Some would class this as some as a love letter. But I will class it as a letter of appreciation for the land I hold so dearly to my heart.
As my time in this country draws to an end, and I find myself saying more goodbyes than I would like to people and places that mean more to me than I ever expected them to. I came to Australia on a whim. I planned to stay for just under 3 months. But under the heat of the Australian sun and the easy breezy ways of the summer on the Northern Beaches of Sydney had me hooked and I’ve ended up working out how to stay for just 21months longer than originally planned.
But now the time comes to say goodbye. It’s a time for reflection and gratitude, but also a time to acknowledge not just the good times, also some of the downfalls of this great land.
Let me start by saying I am not interested in an Australia without beaches. The warm wash of turquoise waters, so clear you can see what lies beneath will always be one of the biggest lures to me. Australia, the land of sand, sun and sea. This association has been drummed into my English brain for the best part of 21 years, so it’s somewhat hard to shake. The fact I have no only surfed with dolphins, but whales in my vicinity only adds to the wonderment of this aquatic paradise. What I have learnt in my time here, is that there is actually more to Australia than sand, sun and sea.
There’s an awful lot of people who live on the inside of the country, thousands of kilometres from any coast line. And it’s tough out there. Yes there are still beautiful parts, but the infrastructure is not as well developed, so it’s more difficult to get around, thus ideas aren’t spread as readily or as quickly as they are on the coast lines. And unfortunately this leads to inland Australia, in my experience, to be rather stuck behind the times in terms of social norms. Sexism, chauvinism and racism is high and considered rather normal. This lessens somewhat as you get to the coast, although it is still prevalent, only not the extremes perhaps as it is on the inside of the country. Just look at Queensland, one of the larger states which covers a large amount of the interior of the country and still manages to support a large proportion of the population. They just elected Pauline Hanson to represent them in Parliament. They chose to have a woman who is openly racist and supports the “Stop the Boats” movement as their representation. For a developed, first world country this should be a worry. Although, unfortunately not as surprising as it should be, given the demographic of Queensland’s interior.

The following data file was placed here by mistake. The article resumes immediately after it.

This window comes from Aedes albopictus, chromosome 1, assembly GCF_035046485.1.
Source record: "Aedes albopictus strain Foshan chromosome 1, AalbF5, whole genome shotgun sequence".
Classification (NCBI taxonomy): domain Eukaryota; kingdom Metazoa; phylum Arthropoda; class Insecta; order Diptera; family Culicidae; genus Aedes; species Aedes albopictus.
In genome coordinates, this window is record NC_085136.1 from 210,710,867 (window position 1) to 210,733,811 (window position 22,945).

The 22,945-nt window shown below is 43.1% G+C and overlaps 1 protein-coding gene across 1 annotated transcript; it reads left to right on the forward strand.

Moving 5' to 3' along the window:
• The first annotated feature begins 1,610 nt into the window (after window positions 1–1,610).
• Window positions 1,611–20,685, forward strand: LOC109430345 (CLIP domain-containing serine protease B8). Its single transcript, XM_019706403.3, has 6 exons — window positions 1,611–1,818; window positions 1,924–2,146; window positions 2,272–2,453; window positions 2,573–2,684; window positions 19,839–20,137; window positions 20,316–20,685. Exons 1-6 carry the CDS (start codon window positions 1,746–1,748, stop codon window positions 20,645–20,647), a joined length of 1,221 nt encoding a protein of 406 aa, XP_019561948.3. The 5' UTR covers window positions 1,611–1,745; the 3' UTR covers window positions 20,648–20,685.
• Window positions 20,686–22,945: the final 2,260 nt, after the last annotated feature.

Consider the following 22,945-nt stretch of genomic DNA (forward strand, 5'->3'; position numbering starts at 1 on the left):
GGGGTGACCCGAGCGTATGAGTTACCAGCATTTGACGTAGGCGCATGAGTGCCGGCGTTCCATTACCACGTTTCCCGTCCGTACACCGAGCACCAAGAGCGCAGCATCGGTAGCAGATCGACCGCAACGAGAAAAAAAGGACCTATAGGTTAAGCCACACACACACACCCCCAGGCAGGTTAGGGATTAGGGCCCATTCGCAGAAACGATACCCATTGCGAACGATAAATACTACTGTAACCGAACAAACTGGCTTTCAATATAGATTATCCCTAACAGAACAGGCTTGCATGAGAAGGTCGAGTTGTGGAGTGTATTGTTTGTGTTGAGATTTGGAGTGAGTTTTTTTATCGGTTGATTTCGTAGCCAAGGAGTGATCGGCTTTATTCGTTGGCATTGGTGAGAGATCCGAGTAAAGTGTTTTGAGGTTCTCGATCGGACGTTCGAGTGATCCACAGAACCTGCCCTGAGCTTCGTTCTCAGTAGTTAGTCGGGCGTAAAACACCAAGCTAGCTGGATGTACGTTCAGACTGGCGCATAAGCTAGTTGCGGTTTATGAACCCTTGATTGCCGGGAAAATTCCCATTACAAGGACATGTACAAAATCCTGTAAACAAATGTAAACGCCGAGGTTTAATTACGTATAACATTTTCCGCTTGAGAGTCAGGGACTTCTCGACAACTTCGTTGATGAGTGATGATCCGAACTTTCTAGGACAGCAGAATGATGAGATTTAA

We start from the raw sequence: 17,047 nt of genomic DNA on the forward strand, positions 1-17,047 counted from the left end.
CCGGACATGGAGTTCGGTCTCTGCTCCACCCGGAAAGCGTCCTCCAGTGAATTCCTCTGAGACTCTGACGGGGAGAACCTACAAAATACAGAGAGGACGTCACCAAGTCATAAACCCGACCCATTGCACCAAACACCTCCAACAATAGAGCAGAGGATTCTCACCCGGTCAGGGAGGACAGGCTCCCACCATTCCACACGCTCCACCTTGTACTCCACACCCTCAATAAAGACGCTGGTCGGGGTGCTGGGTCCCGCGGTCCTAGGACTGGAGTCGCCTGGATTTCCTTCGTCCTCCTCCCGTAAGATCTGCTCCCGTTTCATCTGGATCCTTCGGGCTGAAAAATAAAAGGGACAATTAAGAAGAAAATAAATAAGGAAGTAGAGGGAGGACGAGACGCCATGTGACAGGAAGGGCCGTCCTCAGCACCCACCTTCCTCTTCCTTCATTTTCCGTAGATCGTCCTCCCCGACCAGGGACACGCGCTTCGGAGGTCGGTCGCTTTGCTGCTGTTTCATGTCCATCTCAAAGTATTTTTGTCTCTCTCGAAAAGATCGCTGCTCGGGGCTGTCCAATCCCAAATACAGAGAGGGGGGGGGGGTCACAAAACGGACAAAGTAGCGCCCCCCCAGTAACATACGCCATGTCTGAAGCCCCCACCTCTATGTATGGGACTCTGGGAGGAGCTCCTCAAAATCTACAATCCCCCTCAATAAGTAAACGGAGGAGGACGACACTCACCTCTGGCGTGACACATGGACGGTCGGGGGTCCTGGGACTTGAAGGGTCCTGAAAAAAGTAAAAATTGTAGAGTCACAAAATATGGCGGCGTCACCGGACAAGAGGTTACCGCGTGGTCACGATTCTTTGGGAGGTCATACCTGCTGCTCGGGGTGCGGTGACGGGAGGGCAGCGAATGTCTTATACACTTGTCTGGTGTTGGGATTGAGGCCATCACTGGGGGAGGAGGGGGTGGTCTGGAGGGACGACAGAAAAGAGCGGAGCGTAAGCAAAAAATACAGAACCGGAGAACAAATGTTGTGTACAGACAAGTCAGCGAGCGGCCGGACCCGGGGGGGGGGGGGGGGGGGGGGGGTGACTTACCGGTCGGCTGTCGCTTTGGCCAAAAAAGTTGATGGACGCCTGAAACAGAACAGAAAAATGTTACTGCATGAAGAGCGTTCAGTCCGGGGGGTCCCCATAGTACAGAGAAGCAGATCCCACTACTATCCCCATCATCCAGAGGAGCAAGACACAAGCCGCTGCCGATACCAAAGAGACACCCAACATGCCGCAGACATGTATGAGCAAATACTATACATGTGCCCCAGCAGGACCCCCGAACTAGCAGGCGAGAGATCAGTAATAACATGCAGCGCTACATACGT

Despite this Australians are some of the most welcoming and chatty people I have ever had the pleasure to come across. When they ask “How you going?” they want an answer. They actually want to know about your day and what you’ve been doing. Whilst at first this was a bit of a shock to me coming from the north of England, now I don’t quite know how I will be coping without the normality of friendliness. Which is definitely a very sad thing to have to say! I reckon it’s because of the increased levels of vitamin D in their blood streams.
They are widely adventurous, outdoorsy and creative. The amount of small Australian bands I have loved, tiny boutiques I have frequented and entrepreneurs I have admired the ideas of, is surmountable to a small mountain. I am the proud owner of a keepcup (a barista standard coffee cup – reducing single use plastics one cup at a time), several independent musician albums and the most expensive lip balm I’ve ever purchased made by a woman who was frustrated with the lack of organic baby products and therefore created her own brand, so popular she expanded to products for grown ups. These kinds of people are not rare in Australia but were somehow missing from my English life. But now are somewhat cemented into my heart and soul, and their ideas into my brain.
The beauty of this land I’ve been privileged enough to call home for the past two years never fails to amaze me. Whether it’s the sunsets, or the beaches, or the expanse of bush land, and even the the beauty of Sydney it’s self which is all at your fingertips to explore.
I’m going to miss the normality of walking around with no shoes on and through the middle of town with my bikini on and carrying a surfboard. Whilst this is normal behaviour in my Australian home, it is most definitely not in the Lake District! More than that I’m going to miss the proximity of the ocean to my home. Being surrounded by water and what feels like ultimate freedom when I perch on top of a headland and look on forever.
Most of all though I’m going to miss my friends. The people who have watched and helped me go through some tough times whilst celebrating the good ones. People who have taught me more about myself and how who I want to be than I thought I would know at 21. I have the kind of friends who it feels like you’ve known forever here. I have networks and I’m by no means done making stories with these amazing people in my life. Fortunately for me, my friendships are often built on an adventurous nature, which means I will definitely be seeing my favourite people again. As we all explore this amazing planet we call home.
And I will be back. I’m by no means done. I never made it to Tasmania or Western Australia, so I’ve still got a lot to explore! I’ve fallen in love. And part of my heart will always be her, despite the faults of this bizarre the geographically diverse land.
Australia. I love you.
See you soon.